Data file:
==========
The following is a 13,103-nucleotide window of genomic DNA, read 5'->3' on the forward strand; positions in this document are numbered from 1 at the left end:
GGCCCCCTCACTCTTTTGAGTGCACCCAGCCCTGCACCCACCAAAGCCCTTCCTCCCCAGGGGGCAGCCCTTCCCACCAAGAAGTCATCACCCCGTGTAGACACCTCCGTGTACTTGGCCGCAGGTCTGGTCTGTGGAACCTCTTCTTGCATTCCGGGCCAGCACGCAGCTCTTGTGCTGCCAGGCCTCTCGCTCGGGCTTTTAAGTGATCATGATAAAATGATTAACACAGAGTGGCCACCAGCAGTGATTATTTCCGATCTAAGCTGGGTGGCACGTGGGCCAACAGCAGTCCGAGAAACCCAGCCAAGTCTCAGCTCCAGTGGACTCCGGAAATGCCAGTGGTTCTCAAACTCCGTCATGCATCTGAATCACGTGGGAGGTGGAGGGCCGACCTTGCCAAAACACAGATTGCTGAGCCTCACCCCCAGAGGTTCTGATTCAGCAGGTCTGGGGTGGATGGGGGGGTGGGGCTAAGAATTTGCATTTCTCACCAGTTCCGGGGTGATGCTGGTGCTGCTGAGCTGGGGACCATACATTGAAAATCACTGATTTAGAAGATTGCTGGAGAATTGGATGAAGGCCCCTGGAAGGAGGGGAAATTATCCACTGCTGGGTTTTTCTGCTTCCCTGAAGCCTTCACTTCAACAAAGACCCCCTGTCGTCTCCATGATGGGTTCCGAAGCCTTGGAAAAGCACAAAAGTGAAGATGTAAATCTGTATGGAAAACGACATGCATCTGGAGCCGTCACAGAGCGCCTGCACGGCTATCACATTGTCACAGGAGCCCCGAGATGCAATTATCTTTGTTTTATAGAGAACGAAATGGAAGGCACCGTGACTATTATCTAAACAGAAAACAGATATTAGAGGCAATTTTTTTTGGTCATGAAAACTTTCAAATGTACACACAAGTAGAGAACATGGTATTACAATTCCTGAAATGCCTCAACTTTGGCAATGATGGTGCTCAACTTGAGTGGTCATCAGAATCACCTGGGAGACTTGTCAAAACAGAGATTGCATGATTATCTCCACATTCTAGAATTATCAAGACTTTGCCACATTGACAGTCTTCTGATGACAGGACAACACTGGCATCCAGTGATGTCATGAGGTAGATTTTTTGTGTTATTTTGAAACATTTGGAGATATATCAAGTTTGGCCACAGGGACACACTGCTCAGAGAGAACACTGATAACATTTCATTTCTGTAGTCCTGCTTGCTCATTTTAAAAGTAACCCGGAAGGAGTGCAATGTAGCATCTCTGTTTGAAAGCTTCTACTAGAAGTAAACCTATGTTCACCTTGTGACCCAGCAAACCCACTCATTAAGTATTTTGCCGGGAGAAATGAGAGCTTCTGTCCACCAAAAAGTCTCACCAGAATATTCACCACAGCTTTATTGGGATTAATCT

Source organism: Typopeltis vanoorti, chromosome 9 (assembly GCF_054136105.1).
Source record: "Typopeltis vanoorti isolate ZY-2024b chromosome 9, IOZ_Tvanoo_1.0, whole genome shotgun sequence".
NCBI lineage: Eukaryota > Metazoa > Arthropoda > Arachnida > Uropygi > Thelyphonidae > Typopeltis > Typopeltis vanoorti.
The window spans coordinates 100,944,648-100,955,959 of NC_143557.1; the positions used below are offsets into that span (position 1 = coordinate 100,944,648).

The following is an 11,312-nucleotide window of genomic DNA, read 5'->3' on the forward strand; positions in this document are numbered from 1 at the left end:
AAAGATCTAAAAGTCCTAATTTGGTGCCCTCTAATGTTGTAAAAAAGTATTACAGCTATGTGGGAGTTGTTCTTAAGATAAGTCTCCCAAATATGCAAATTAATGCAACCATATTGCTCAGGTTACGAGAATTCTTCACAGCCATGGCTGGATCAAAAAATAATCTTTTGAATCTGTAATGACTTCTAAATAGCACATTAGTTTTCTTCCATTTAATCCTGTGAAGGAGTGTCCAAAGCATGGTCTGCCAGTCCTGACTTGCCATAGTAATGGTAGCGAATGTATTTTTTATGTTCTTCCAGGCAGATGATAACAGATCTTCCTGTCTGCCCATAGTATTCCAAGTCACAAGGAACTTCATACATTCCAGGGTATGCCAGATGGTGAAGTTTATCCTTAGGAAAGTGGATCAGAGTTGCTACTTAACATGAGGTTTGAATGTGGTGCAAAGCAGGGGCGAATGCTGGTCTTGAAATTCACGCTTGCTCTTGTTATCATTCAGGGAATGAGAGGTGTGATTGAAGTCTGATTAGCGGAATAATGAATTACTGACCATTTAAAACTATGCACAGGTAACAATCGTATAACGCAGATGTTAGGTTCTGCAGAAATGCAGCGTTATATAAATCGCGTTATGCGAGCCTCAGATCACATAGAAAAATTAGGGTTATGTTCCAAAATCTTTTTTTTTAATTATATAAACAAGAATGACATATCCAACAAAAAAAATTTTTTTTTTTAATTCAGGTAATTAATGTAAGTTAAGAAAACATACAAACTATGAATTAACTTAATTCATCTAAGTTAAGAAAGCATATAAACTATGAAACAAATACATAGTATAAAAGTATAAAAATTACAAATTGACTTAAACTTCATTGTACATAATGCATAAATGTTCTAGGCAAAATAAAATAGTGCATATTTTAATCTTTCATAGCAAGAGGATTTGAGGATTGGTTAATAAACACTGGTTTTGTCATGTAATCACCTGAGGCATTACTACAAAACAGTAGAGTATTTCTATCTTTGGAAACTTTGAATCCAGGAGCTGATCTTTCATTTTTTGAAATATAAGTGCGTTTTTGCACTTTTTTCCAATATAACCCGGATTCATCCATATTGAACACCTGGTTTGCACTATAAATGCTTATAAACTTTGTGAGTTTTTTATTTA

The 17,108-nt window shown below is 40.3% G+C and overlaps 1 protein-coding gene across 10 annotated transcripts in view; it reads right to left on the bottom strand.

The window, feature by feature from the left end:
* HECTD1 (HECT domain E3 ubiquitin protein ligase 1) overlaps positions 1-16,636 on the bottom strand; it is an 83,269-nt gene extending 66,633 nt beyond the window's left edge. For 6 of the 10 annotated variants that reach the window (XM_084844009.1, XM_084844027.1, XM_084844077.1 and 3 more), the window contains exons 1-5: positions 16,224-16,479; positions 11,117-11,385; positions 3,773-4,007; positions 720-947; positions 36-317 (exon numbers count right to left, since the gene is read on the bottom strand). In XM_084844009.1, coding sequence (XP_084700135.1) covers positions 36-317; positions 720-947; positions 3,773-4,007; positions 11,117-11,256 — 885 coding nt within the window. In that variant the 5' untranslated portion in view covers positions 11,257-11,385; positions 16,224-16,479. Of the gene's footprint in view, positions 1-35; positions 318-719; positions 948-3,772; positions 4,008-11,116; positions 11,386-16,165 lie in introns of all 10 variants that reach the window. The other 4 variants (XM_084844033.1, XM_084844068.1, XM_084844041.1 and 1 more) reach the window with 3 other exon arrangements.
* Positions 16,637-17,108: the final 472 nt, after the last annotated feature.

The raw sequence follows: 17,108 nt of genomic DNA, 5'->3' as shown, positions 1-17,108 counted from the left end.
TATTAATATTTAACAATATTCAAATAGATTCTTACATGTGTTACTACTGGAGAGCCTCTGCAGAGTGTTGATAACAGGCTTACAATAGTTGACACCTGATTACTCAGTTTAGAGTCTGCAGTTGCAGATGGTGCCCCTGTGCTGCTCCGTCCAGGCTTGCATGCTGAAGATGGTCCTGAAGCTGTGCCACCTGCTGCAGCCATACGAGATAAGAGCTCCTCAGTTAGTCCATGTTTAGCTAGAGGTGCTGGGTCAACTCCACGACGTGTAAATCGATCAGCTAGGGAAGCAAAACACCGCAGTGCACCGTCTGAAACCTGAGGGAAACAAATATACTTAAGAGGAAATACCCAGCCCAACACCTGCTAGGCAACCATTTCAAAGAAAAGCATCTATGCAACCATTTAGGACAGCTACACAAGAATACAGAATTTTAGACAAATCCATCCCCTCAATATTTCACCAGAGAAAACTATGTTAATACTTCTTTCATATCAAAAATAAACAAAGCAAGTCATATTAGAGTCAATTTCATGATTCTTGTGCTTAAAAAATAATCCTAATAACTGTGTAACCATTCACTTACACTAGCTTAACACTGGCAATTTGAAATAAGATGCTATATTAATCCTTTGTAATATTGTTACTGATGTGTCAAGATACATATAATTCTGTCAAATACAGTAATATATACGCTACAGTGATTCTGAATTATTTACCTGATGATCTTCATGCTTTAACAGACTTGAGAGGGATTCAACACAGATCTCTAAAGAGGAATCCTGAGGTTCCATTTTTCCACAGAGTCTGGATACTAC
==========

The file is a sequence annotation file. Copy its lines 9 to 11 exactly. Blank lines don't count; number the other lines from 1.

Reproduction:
The 17,108-nt window shown below is 40.3% G+C and overlaps 1 protein-coding gene across 10 annotated transcripts in view; it reads right to left on the bottom strand.

The window, feature by feature from the left end:
* HECTD1 (HECT domain E3 ubiquitin protein ligase 1) overlaps positions 1-16,636 on the bottom strand; it is an 83,269-nt gene extending 66,633 nt beyond the window's left edge. For 6 of the 10 annotated variants that reach the window (XM_084844009.1, XM_084844027.1, XM_084844077.1 and 3 more), the window contains exons 1-5: positions 16,224-16,479; positions 11,117-11,385; positions 3,773-4,007; positions 720-947; positions 36-317 (exon numbers count right to left, since the gene is read on the bottom strand). In XM_084844009.1, coding sequence (XP_084700135.1) covers positions 36-317; positions 720-947; positions 3,773-4,007; positions 11,117-11,256 — 885 coding nt within the window. In that variant the 5' untranslated portion in view covers positions 11,257-11,385; positions 16,224-16,479. Of the gene's footprint in view, positions 1-35; positions 318-719; positions 948-3,772; positions 4,008-11,116; positions 11,386-16,165 lie in introns of all 10 variants that reach the window. The other 4 variants (XM_084844033.1, XM_084844068.1, XM_084844041.1 and 1 more) reach the window with 3 other exon arrangements.